The Flyting of Odin and Thor
Austin Lawrence, March 2014
This two person play is an interpretation of Hárbarðsljóð (Lay of Hárbarðr) which is one of the poems of the Poetic Edda, found in the Codex Regius. The original is an Old Icelandic didactic, flyting poem with figures from Norse mythology.
This interpretation was written and performed by Brandon “Gypsy” Birch and Austin “Auz” Lawrence as an introduction to the Hail and Horn Gathering 2013 Skaldry Competition, with Gypsy playing Odin and Auz playing Thor. (If you would like to perform this play, please contact Gypsy or Auz.)
[Odin stands silent in a black cloak which covers half his face holding a spear. Bearded Thor appears holding a hammer, with a backpack, wearing a belted tunic, but no pants.]
[Odin is to one side of the hearth-fire, while Thor is to the other.]
Thor: Who is yonder Ferryman across the water? Ferryman! You over there!
Odin: Who’s that peasant over there, calling out to me?
Thor: Ferry me across this river! I have lots of food in my backpack to pay you with. I have had many successful hunts in the wood this morning.
Odin: Well, aren’t you awfully pleased with your morning wood. Be careful, you have no idea what this evening may hold. Oh, and your mother’s dead.
Thor: What? My mother is dead?!
Odin: Yup. She’s in the ground. [Winks.] Now look here, how can I expect you to pay me? I bet you don’t even have a farm. Look at you, you don’t even have pants, how do you expect me to take you seriously?
Thor: If it’s too difficult for you, I can show you where to land the boat. [Points to a spot on the bank.] Wait … Do you even own that boat? Or, are you just some asshole standing beside a boat?! But if it’s not yours, whose is it?
Odin: A hero gave me this boat and told me only to take worthy men into it. Are you a worthy man? What’s your name?
Thor: I am Odin’s son, Magni’s father. I am Thor, mightiest of the Gods! Now, tell me your name!
Odin: Hárbarð, I am, and seldom do I hide my name. [Winks.]
Thor: Why would you hide your name? Unless you actually are just some asshole standing beside a boat.
Odin: Woah! If you’re looking for a fight, I could easily defend myself against you. Unless, of course, it was my fate to die.
Thor: Hey! Don’t make me come over there, weakling. I might get wet, but I’ll kick your ass!
Odin: Hey, I’m even fiercer than that pansy Hrungir. If you really want to come over here, it might not be worth getting your … uh … “pants” wet.
Thor: I … What? … [Looks down at his lack of pants.] … Hey! I beat Hrungnir, that giant blockhead. What have you done?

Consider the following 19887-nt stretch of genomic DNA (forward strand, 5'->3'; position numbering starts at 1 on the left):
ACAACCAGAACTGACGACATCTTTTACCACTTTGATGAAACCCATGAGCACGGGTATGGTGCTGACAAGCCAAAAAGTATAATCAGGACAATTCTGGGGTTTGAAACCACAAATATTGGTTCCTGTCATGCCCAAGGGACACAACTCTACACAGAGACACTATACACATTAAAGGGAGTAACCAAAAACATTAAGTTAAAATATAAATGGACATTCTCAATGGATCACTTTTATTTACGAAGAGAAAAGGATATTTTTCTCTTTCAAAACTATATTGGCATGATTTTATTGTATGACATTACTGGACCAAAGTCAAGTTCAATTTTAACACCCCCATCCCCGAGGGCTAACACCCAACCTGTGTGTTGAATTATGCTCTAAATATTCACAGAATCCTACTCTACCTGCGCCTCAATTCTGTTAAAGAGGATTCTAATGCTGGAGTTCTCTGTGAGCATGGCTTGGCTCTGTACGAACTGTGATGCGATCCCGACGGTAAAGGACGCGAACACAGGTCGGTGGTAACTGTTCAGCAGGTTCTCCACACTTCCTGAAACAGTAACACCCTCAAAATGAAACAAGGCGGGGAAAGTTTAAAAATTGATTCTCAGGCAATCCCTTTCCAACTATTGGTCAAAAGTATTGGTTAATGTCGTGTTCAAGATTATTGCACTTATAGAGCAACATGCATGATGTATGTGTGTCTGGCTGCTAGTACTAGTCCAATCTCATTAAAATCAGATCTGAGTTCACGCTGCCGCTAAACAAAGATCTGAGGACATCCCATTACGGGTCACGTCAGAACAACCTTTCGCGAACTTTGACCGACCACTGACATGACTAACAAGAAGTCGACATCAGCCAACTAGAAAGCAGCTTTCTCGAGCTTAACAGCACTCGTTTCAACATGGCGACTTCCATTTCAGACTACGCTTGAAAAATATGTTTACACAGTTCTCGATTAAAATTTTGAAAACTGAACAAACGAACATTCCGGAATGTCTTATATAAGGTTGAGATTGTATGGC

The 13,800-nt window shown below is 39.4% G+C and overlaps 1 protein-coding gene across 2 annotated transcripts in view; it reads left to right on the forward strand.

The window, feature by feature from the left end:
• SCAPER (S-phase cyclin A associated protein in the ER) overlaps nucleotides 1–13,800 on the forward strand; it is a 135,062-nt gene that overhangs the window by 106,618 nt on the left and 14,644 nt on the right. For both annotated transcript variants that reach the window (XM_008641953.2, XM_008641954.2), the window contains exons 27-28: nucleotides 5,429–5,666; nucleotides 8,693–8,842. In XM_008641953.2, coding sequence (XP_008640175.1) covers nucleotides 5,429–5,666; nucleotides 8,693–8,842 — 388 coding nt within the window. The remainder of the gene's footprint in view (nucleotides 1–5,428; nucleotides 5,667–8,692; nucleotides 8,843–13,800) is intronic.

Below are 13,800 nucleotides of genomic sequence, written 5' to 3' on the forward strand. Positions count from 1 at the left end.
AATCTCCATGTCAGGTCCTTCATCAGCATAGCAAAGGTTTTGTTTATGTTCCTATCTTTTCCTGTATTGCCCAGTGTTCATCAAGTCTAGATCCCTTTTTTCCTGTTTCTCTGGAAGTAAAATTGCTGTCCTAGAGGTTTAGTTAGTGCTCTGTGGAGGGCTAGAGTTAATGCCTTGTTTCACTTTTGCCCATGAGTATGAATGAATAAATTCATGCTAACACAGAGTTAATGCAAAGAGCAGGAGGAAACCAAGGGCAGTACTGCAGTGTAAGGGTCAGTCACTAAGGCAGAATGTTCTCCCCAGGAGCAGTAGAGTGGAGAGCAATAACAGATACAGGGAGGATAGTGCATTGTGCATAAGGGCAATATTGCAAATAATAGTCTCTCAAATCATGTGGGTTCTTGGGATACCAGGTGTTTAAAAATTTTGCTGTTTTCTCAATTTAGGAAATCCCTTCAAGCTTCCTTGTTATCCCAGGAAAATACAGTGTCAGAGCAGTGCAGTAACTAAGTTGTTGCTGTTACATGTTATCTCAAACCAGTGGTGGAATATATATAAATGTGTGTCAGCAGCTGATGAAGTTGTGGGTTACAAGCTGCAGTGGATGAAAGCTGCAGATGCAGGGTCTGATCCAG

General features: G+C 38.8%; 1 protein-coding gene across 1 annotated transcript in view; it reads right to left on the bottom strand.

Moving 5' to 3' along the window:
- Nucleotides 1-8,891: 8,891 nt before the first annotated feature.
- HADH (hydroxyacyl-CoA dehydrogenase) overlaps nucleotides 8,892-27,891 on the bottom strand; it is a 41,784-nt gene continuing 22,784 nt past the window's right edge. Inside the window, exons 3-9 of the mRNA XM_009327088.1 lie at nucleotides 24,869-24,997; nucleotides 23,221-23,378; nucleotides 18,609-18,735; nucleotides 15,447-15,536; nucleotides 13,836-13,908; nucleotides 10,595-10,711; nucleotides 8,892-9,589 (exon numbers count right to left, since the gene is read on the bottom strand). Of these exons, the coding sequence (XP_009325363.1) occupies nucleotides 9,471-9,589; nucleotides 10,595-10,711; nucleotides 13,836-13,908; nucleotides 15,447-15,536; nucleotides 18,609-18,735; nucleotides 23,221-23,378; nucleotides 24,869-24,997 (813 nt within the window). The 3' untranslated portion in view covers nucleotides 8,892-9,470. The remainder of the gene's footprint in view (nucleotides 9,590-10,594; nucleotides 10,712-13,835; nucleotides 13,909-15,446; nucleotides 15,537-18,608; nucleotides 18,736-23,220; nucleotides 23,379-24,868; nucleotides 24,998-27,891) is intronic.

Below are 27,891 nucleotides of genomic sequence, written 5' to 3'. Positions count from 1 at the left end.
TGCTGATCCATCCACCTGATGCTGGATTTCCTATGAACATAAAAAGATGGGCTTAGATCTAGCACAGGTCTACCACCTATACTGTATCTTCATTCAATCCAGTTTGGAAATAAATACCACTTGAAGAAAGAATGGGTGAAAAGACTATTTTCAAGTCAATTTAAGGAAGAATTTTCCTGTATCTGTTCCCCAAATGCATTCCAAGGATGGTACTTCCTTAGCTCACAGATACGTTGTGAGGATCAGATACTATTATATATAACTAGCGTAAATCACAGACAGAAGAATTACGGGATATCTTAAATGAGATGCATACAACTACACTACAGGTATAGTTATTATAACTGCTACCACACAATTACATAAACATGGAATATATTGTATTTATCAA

Odin: I spent five full winters with the seven sisters on All-Green Island. We would wrestle all day long and I got plenty of exercise.
Thor: How does a guy like you get seven sisters?
Odin: Those women liked wise men, and I’m a wise man. That means the women were wise, and the greater knowledge we had of each other, the wiser we got. Trust me, boy; my sword has never been sharper. What have you done that is better?
Thor: I threw a dude’s eyeballs into the sky [Points to the heavens], and now everybody can see them in the stars. What were you doing when I did that?
Odin: I used spells and visited sleeping witches in their dreams, and bestowed upon them the gift of my … fearsome wand.
Thor: Well, I fight giants all the time in Jotunnheim, protecting Midgard and all of mankind.
Odin: I have caused wars, and all the nobles who died went to Odin. All the peasants? They all went [Gestures across the river] to Thor.
Thor: Be careful with how mighty you are when it comes to the dead. You do not want to break the balance between Gods and men.
Odin: You spine-less dog. You may be strong, but you crawled around in a giant glove afraid to fart or sneeze lest you wake a sleeping giant.
Thor: You sodomite ergi-man! I’d beat you into Helheim, if only I could reach across this river.
Odin: Easy there, big fella. Save that fighting energy for your wife Sif’s lover.
Thor: You’re just being a dick … and mean. I don’t trust you.
Odin: Hey, it’s the truth. You’d know that if you were home by now. And you’d be home by now if you had a boat.
Thor: Look, I’ve already been waiting here for too long, and … —
Odin: I didn’t think a God like Thor could be so easily slowed by a mere ferryman.
Thor: Last chance. Row your boat across, now!
Odin: [Pauses and moves like he is about to do it, but then steps back.] Nope, not gonna do it.
Thor: Well, I … [Sighs.] … Can you at least give me directions?
Odin: Yeah, you just take the winding road to the fork, take a left, keep going until you come to the foot of the mountain, and then head through the valley. Then, when you find your mommy, she can tell her little bearded baby how to get to Odin’s Hall.
Thor: [Starts to walk away, but then turns back.] You know what? Even if you did take me across the river, I wouldn’t have paid you.
Odin: That’s fine. I have all I need right here. [Digs around in his pouch, brings his hand back out and gives Thor the finger.]
[Thor exits. Odin removes his hood revealing his face, one eye closed and one eye open.]